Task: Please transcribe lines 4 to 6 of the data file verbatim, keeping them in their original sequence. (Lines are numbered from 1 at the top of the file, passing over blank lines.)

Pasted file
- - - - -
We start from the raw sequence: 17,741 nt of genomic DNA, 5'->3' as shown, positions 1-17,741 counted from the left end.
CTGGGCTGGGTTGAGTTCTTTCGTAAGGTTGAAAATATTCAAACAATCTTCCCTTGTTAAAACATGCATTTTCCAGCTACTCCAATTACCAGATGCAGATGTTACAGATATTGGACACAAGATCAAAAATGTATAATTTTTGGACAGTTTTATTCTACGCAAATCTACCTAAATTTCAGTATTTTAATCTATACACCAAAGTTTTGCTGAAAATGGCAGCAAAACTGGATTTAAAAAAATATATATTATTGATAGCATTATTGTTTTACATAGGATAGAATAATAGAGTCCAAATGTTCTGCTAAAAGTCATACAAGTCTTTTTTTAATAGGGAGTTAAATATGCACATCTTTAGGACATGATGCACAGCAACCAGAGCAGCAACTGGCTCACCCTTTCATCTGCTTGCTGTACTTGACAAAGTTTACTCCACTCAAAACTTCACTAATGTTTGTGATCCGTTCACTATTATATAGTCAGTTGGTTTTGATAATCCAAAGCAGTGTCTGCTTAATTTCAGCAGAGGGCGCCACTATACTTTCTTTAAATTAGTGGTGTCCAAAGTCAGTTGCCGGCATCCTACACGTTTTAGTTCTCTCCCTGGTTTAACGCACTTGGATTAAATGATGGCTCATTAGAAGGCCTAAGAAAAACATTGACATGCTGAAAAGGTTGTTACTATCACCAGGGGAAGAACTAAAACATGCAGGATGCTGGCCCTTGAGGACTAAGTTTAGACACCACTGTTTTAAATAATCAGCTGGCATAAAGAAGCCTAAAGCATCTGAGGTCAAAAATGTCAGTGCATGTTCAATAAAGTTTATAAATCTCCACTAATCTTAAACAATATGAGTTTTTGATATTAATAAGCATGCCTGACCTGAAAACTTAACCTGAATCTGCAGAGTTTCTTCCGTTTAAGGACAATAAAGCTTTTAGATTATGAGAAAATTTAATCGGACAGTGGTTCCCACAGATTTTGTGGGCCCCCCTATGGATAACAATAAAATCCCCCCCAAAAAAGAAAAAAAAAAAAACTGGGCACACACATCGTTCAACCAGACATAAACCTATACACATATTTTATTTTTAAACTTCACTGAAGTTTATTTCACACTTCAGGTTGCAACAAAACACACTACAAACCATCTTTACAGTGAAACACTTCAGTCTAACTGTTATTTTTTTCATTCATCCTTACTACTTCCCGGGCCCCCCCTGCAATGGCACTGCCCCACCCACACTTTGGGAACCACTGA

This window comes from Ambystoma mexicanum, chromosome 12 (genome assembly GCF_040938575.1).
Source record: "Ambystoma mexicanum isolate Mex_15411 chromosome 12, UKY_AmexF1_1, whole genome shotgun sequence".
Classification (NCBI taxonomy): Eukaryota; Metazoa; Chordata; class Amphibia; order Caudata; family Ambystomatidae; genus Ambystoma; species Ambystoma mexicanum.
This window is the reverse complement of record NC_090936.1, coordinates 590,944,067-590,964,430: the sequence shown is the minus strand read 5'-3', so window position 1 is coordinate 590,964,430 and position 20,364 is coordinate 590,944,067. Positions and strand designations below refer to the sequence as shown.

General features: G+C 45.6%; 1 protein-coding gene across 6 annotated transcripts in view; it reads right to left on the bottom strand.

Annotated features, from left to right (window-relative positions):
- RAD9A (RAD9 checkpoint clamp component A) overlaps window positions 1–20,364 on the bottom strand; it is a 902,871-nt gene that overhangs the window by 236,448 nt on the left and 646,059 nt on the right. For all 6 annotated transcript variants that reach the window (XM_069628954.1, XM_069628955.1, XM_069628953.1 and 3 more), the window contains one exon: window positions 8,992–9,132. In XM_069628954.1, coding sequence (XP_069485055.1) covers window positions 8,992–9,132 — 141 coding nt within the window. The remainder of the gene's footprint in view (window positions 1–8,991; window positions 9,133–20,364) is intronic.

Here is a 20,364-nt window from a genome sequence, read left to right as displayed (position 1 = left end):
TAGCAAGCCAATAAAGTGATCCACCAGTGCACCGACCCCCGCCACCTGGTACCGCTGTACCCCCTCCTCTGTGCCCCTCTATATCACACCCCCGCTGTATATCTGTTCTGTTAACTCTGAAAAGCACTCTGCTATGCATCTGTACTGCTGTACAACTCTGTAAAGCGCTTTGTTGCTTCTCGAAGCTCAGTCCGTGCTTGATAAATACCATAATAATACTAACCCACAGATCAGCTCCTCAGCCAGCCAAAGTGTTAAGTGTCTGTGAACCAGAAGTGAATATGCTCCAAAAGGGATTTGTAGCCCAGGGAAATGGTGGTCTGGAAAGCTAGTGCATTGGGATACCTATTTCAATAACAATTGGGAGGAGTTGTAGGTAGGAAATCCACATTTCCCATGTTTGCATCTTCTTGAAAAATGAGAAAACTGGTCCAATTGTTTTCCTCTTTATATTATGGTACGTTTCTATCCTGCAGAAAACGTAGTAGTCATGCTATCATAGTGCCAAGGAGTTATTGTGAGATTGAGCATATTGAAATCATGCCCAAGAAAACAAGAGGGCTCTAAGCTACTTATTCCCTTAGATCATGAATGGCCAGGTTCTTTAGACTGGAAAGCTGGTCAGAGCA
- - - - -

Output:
Source record: "Ambystoma mexicanum isolate Mex_15411 chromosome 12, UKY_AmexF1_1, whole genome shotgun sequence".
Classification (NCBI taxonomy): Eukaryota; Metazoa; Chordata; class Amphibia; order Caudata; family Ambystomatidae; genus Ambystoma; species Ambystoma mexicanum.
This window is the reverse complement of record NC_090936.1, coordinates 590,944,067-590,964,430: the sequence shown is the minus strand read 5'-3', so window position 1 is coordinate 590,964,430 and position 20,364 is coordinate 590,944,067. Positions and strand designations below refer to the sequence as shown.